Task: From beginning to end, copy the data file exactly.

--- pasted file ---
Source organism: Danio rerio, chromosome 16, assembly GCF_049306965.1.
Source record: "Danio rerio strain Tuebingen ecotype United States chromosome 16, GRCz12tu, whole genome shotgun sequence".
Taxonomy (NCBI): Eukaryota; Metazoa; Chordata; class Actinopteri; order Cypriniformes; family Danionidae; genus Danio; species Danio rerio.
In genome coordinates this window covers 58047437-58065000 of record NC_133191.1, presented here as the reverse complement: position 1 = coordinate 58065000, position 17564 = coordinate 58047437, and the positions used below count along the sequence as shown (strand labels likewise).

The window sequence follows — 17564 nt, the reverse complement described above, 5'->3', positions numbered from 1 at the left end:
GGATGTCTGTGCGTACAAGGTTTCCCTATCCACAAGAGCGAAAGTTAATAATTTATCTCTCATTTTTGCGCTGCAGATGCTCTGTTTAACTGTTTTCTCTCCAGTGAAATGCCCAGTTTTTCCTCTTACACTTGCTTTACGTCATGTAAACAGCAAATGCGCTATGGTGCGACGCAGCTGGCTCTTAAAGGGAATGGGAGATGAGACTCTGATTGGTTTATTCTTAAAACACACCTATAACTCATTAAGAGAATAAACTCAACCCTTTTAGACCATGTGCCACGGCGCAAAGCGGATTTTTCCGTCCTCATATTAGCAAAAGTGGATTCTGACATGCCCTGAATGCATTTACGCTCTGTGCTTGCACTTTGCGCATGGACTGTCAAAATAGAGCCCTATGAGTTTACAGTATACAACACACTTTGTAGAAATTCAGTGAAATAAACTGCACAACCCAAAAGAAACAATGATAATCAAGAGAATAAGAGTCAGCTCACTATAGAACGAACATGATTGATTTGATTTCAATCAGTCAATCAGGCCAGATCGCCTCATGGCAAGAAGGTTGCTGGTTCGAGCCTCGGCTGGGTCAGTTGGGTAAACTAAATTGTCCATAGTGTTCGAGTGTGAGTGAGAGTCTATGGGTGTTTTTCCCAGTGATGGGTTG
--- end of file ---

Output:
Source organism: Danio rerio, chromosome 16, assembly GCF_049306965.1.
Source record: "Danio rerio strain Tuebingen ecotype United States chromosome 16, GRCz12tu, whole genome shotgun sequence".
Taxonomy (NCBI): Eukaryota; Metazoa; Chordata; class Actinopteri; order Cypriniformes; family Danionidae; genus Danio; species Danio rerio.
In genome coordinates this window covers 58047437-58065000 of record NC_133191.1, presented here as the reverse complement: position 1 = coordinate 58065000, position 17564 = coordinate 58047437, and the positions used below count along the sequence as shown (strand labels likewise).

The window sequence follows — 17564 nt, the reverse complement described above, 5'->3', positions numbered from 1 at the left end:
GGATGTCTGTGCGTACAAGGTTTCCCTATCCACAAGAGCGAAAGTTAATAATTTATCTCTCATTTTTGCGCTGCAGATGCTCTGTTTAACTGTTTTCTCTCCAGTGAAATGCCCAGTTTTTCCTCTTACACTTGCTTTACGTCATGTAAACAGCAAATGCGCTATGGTGCGACGCAGCTGGCTCTTAAAGGGAATGGGAGATGAGACTCTGATTGGTTTATTCTTAAAACACACCTATAACTCATTAAGAGAATAAACTCAACCCTTTTAGACCATGTGCCACGGCGCAAAGCGGATTTTTCCGTCCTCATATTAGCAAAAGTGGATTCTGACATGCCCTGAATGCATTTACGCTCTGTGCTTGCACTTTGCGCATGGACTGTCAAAATAGAGCCCTATGAGTTTACAGTATACAACACACTTTGTAGAAATTCAGTGAAATAAACTGCACAACCCAAAAGAAACAATGATAATCAAGAGAATAAGAGTCAGCTCACTATAGAACGAACATGATTGATTTGATTTCAATCAGTCAATCAGGCCAGATCGCCTCATGGCAAGAAGGTTGCTGGTTCGAGCCTCGGCTGGGTCAGTTGGGTAAACTAAATTGTCCATAGTGTTCGAGTGTGAGTGAGAGTCTATGGGTGTTTTTCCCAGTGATGGGTTG